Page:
At their regular meeting on Tuesday, June 1, 2021, Kingston City Council unanimously approved the establishment of an Indigenous housing service centre at 113 Lower Union Street.
The centre, which will house up to 19 individuals by late 2021 and provide the community with much-needed cultural support, will be operated by Tipi Moza at a leasing agreement of $1 per year over the next five years. The City will provide up to $150,000 in operational funding to Tipi Moza over the next two years.
The agreement will additionally allow the City 20 hours per year of consultation with Tipi Moza for two years, to support a hands-on approach to traditions, ceremonies and teachings so that staff may be influenced by an Indigenous perspective when making future decisions.
Robert Rittwage, Communications Director for Tipi Moza, presented to Council ahead of the vote to discuss local need and Tipi Moza’s work.
“25 per cent of the individuals who are homeless in the Kingston area right now identify as Indigenous,” said Rittwage. “The data suggests that people are out there, and the need is high. It’s [disproportionate] to the 8 per cent of Indigenous people that we have in the Katarokwi area.”
Rittwage briefly explained how historical events, including Canada’s residential school system, have impacted seven generations of Indigenous people.
“Today, we identify such societal issues as cultural disconnect, fragmented families, harsh experiences of poverty and homelessness to name a few only,” said Rittwage. “This is the outcome experienced by many individuals in our Indigenous community.”
“Throughout my lifetime I have seen many individuals who have experienced such hardship and struggle,” Rittwage continued. “They created change for themselves and their families because they were provided an opportunity just like this. Their descendants embraced that resilience and those descendants were given the opportunity to break cycles of intergenerational trauma, as we spoke about today. So they did. We’re not only affecting 19 individuals throughout the year, in fact, we are influencing the next seven generations of Indigenous families in our community.”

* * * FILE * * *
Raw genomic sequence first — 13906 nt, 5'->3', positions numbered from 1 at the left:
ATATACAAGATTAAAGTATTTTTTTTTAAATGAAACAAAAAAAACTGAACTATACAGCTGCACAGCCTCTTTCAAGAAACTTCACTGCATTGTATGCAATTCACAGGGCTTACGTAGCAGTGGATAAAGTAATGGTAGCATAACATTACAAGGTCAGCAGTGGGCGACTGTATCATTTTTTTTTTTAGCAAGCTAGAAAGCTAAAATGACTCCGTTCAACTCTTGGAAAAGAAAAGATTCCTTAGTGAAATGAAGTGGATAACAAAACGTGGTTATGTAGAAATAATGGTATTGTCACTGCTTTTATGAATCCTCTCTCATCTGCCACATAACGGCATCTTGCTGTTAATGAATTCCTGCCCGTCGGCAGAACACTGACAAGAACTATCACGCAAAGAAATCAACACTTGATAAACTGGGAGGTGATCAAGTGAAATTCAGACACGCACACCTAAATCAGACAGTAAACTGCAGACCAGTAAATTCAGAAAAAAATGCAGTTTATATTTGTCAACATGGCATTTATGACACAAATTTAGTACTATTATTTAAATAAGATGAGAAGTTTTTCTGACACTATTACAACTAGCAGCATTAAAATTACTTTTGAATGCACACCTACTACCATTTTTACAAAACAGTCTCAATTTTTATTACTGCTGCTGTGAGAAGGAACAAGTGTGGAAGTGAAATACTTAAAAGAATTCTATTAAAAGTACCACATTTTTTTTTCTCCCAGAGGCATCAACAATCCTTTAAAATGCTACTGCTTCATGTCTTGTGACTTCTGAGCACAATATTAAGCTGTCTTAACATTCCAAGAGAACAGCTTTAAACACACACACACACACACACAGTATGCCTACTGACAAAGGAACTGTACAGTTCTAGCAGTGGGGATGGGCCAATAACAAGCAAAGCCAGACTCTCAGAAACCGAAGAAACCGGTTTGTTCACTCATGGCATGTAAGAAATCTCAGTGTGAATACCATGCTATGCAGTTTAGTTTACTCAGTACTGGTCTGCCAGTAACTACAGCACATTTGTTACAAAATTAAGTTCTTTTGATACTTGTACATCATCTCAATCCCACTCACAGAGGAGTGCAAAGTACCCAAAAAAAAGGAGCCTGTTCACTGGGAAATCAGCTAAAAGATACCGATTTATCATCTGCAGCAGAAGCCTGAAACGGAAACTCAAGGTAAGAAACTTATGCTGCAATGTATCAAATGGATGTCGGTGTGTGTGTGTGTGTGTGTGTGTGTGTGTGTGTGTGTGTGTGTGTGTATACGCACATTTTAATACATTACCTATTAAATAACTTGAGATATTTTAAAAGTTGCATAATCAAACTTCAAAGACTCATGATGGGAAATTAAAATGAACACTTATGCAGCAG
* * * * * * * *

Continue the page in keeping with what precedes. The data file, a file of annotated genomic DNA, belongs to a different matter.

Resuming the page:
Rittwage maintained that everyone has a responsibility to reconcile the atrocities of the past: “providing a home, a sense of security and an Indigenous way of knowing and being will bring back that sense of identity to our community members.”
All 12 Councillors voted in favour of the Indigenous Supportive Housing partnership with Tipi Moza, with several expressing their enthusiastic support.
The centre will be centrally located in downtown Kingston, as Rittwage said: “That’s where the action happens.”
Rittwage explained to Council, “That’s where the highest need is, that is where the individuals congregate because the services are within walking distance. In terms of supports within the local community, there are very few, unfortunately. This addition will create that opportunity, and it’s in the perfect spot.”
Donald Mitchell, Vice Chair of the Board of the Sydenham District Association, offered strong support on behalf of his district for the new neighbours at 113 Lower Union Street.
“I believe our role is to be present, to show up, and it matters,” said Mitchell. “This beautiful location has operated as supportive housing in our community for many years and we’re glad to see it continue to provide that function under this new initiative.”
The Board of the Sydenham District Association also expressed hope that the City will focus on engaging Kingston’s large population of Indigenous youth.
Councillor Stroud, who formerly lived in the heritage home at 115 Lower Union Street, inquired about whether the Sydenham District had any concerns surrounding the heritage aspect of the neighbourhood.
Mitchell maintained that the district has very positive thoughts about the supportive housing initiative as well as a vested interest to make the City’s heritage spaces more viable, and more diverse in the future.
Kingston’s new Indigenous supportive housing program comes at a politically charged moment in Canada.
At the top of the Council meeting, Mayor Paterson gave a statement on the discovery of the bodies of 215 Indigenous children at a former residential school in Kamloops, British Columbia.
“As we mark the beginning of National Indigenous Peoples month here in Kingston, we stand with all those who have suffered from the terrible legacy of residential schools, with families and community members alike,” said Paterson.
“I know I speak for all of Council when I say that we remain committed to a path of meaningful reconciliation, with both substantive actions and full and open discussion and learning from our history,” he continued. “There remains much work to be done but we are committed to that work. Our hearts go out to all who have been impacted by this terrible discovery in Kamloops and by the broader legacy of residential schools.”